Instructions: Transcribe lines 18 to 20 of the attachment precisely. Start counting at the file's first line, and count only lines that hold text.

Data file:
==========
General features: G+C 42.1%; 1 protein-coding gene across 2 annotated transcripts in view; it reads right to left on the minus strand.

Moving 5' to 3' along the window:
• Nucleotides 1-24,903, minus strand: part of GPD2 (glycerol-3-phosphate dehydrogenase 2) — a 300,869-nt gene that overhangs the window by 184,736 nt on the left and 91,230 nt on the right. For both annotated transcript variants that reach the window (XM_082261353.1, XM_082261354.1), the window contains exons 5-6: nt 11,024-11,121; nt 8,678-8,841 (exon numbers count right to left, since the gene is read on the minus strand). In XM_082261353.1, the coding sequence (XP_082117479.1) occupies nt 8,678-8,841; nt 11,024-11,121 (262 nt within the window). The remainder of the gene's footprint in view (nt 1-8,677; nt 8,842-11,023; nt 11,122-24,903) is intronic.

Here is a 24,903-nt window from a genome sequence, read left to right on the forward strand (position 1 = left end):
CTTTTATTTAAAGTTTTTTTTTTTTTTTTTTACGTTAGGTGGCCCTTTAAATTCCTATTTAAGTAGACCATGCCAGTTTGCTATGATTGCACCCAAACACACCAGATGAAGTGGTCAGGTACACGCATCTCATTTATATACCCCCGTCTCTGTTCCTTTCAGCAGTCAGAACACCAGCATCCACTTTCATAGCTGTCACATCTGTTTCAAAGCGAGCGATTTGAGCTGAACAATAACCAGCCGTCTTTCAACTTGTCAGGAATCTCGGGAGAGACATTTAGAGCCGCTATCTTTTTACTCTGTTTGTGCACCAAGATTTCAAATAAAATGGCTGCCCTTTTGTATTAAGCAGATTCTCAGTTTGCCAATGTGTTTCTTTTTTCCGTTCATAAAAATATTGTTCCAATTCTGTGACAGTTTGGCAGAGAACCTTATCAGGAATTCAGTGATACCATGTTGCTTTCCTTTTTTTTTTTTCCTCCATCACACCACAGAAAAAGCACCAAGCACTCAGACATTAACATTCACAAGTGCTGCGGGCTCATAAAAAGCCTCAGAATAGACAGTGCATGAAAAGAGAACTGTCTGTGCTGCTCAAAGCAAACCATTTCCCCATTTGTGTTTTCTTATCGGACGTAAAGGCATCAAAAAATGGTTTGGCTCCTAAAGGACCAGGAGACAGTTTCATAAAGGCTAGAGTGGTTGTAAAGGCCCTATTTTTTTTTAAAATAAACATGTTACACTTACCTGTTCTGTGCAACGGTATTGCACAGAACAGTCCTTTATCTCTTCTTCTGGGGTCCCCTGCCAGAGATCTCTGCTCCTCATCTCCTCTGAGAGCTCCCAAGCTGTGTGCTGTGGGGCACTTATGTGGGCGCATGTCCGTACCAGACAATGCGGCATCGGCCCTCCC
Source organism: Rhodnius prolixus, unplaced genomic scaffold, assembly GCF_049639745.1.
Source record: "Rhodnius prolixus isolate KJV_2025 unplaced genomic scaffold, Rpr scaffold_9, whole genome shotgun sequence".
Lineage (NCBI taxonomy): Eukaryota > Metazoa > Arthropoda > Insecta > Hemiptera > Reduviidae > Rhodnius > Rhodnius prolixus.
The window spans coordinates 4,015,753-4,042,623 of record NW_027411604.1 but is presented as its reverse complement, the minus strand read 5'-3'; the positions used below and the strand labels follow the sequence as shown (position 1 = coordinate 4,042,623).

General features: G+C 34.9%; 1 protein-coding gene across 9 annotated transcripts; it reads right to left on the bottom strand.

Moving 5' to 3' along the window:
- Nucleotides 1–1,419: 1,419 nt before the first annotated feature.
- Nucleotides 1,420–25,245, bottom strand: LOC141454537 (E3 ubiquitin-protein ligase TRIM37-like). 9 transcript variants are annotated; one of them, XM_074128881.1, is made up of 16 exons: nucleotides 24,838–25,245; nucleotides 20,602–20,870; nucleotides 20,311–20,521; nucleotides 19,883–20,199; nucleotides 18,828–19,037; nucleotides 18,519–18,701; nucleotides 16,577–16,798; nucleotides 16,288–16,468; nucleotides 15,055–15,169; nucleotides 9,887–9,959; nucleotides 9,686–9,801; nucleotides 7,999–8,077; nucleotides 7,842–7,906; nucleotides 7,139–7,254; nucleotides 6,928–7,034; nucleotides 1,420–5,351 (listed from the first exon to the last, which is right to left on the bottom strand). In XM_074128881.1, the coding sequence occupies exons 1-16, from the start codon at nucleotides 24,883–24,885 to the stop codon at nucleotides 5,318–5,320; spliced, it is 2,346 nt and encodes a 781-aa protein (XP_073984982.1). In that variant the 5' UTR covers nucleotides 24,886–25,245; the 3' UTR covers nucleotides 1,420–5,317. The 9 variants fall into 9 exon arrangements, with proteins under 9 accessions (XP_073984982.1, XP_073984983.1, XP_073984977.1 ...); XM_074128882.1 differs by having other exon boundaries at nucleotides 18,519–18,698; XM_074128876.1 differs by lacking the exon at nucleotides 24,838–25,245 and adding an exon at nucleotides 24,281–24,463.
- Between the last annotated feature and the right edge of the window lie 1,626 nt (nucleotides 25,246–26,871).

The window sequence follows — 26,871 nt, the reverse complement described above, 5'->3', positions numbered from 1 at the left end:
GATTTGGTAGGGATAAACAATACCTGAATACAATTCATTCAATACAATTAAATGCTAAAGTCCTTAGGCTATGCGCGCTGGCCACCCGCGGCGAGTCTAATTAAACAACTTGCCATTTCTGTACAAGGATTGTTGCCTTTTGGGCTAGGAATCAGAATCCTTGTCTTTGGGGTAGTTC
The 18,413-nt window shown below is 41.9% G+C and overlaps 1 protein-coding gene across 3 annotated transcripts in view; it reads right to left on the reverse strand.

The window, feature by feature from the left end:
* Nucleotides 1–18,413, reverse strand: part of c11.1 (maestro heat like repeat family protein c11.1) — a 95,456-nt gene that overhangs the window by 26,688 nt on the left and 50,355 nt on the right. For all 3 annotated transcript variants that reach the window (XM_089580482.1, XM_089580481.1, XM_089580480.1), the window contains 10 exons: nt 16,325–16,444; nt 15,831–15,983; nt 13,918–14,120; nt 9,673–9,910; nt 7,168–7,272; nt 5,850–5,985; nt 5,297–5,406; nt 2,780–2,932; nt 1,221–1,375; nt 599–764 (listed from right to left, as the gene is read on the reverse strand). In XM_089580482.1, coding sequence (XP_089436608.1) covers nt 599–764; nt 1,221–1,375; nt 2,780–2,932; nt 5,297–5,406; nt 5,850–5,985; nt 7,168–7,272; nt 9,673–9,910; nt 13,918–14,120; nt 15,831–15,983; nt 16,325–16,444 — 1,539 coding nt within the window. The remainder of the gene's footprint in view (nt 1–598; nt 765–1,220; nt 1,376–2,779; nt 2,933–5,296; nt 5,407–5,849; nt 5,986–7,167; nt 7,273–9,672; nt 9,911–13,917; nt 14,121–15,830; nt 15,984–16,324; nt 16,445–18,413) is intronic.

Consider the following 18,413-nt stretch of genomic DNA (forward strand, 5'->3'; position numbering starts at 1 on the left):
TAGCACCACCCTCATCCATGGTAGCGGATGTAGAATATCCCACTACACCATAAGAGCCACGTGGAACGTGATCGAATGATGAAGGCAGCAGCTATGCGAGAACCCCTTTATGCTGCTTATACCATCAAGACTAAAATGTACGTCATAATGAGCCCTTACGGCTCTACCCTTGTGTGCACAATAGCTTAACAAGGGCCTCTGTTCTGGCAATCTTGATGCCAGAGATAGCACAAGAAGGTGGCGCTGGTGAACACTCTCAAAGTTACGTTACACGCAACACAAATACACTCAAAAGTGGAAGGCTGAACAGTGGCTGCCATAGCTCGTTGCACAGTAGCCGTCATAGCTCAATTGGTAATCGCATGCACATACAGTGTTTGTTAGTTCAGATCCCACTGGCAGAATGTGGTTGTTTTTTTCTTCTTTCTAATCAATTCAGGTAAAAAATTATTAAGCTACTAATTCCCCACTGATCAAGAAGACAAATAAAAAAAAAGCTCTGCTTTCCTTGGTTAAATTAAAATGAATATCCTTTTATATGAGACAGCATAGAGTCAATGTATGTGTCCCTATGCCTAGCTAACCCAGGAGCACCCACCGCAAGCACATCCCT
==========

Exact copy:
The window, feature by feature from the left end:
* Nucleotides 1–18,413, reverse strand: part of c11.1 (maestro heat like repeat family protein c11.1) — a 95,456-nt gene that overhangs the window by 26,688 nt on the left and 50,355 nt on the right. For all 3 annotated transcript variants that reach the window (XM_089580482.1, XM_089580481.1, XM_089580480.1), the window contains 10 exons: nt 16,325–16,444; nt 15,831–15,983; nt 13,918–14,120; nt 9,673–9,910; nt 7,168–7,272; nt 5,850–5,985; nt 5,297–5,406; nt 2,780–2,932; nt 1,221–1,375; nt 599–764 (listed from right to left, as the gene is read on the reverse strand). In XM_089580482.1, coding sequence (XP_089436608.1) covers nt 599–764; nt 1,221–1,375; nt 2,780–2,932; nt 5,297–5,406; nt 5,850–5,985; nt 7,168–7,272; nt 9,673–9,910; nt 13,918–14,120; nt 15,831–15,983; nt 16,325–16,444 — 1,539 coding nt within the window. The remainder of the gene's footprint in view (nt 1–598; nt 765–1,220; nt 1,376–2,779; nt 2,933–5,296; nt 5,407–5,849; nt 5,986–7,167; nt 7,273–9,672; nt 9,911–13,917; nt 14,121–15,830; nt 15,984–16,324; nt 16,445–18,413) is intronic.

Consider the following 18,413-nt stretch of genomic DNA (forward strand, 5'->3'; position numbering starts at 1 on the left):